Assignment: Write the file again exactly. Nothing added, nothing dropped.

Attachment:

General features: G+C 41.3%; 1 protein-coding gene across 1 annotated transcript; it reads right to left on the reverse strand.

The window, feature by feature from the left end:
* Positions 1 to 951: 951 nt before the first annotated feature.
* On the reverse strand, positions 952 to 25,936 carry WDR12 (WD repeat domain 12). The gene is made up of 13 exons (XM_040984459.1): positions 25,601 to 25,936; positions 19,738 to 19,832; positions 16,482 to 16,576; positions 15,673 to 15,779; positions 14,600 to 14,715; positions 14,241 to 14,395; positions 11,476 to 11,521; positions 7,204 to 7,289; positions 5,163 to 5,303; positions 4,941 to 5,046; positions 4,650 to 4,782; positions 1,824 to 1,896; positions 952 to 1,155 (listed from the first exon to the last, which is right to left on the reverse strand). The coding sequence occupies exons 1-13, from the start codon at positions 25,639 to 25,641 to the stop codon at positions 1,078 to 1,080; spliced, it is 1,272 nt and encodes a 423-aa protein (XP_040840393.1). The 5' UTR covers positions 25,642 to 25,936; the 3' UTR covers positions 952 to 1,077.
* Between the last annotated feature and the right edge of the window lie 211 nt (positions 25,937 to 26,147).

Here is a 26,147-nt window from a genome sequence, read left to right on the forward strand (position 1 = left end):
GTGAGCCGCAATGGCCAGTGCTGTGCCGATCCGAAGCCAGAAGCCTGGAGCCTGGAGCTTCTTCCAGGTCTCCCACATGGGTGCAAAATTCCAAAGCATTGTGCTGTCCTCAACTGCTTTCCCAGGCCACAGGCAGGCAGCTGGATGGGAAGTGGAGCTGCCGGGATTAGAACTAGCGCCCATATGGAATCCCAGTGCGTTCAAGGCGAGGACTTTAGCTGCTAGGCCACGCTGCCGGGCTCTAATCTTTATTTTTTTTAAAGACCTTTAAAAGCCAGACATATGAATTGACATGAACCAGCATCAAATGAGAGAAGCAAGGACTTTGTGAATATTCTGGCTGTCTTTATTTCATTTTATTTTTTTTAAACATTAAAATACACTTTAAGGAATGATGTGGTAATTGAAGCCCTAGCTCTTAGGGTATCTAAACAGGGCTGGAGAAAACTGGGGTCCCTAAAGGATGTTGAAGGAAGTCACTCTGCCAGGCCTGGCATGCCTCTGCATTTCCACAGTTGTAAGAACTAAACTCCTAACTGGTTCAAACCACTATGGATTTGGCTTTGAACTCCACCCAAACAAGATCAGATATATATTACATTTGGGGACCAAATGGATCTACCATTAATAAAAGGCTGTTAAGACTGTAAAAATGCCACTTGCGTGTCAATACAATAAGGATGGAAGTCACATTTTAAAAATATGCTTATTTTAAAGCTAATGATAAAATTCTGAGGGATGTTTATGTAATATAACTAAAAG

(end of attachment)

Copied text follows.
General features: G+C 41.3%; 1 protein-coding gene across 1 annotated transcript; it reads right to left on the reverse strand.

The window, feature by feature from the left end:
* Positions 1 to 951: 951 nt before the first annotated feature.
* On the reverse strand, positions 952 to 25,936 carry WDR12 (WD repeat domain 12). The gene is made up of 13 exons (XM_040984459.1): positions 25,601 to 25,936; positions 19,738 to 19,832; positions 16,482 to 16,576; positions 15,673 to 15,779; positions 14,600 to 14,715; positions 14,241 to 14,395; positions 11,476 to 11,521; positions 7,204 to 7,289; positions 5,163 to 5,303; positions 4,941 to 5,046; positions 4,650 to 4,782; positions 1,824 to 1,896; positions 952 to 1,155 (listed from the first exon to the last, which is right to left on the reverse strand). The coding sequence occupies exons 1-13, from the start codon at positions 25,639 to 25,641 to the stop codon at positions 1,078 to 1,080; spliced, it is 1,272 nt and encodes a 423-aa protein (XP_040840393.1). The 5' UTR covers positions 25,642 to 25,936; the 3' UTR covers positions 952 to 1,077.
* Between the last annotated feature and the right edge of the window lie 211 nt (positions 25,937 to 26,147).

Here is a 26,147-nt window from a genome sequence, read left to right on the forward strand (position 1 = left end):
GTGAGCCGCAATGGCCAGTGCTGTGCCGATCCGAAGCCAGAAGCCTGGAGCCTGGAGCTTCTTCCAGGTCTCCCACATGGGTGCAAAATTCCAAAGCATTGTGCTGTCCTCAACTGCTTTCCCAGGCCACAGGCAGGCAGCTGGATGGGAAGTGGAGCTGCCGGGATTAGAACTAGCGCCCATATGGAATCCCAGTGCGTTCAAGGCGAGGACTTTAGCTGCTAGGCCACGCTGCCGGGCTCTAATCTTTATTTTTTTTAAAGACCTTTAAAAGCCAGACATATGAATTGACATGAACCAGCATCAAATGAGAGAAGCAAGGACTTTGTGAATATTCTGGCTGTCTTTATTTCATTTTATTTTTTTTAAACATTAAAATACACTTTAAGGAATGATGTGGTAATTGAAGCCCTAGCTCTTAGGGTATCTAAACAGGGCTGGAGAAAACTGGGGTCCCTAAAGGATGTTGAAGGAAGTCACTCTGCCAGGCCTGGCATGCCTCTGCATTTCCACAGTTGTAAGAACTAAACTCCTAACTGGTTCAAACCACTATGGATTTGGCTTTGAACTCCACCCAAACAAGATCAGATATATATTACATTTGGGGACCAAATGGATCTACCATTAATAAAAGGCTGTTAAGACTGTAAAAATGCCACTTGCGTGTCAATACAATAAGGATGGAAGTCACATTTTAAAAATATGCTTATTTTAAAGCTAATGATAAAATTCTGAGGGATGTTTATGTAATATAACTAAAAG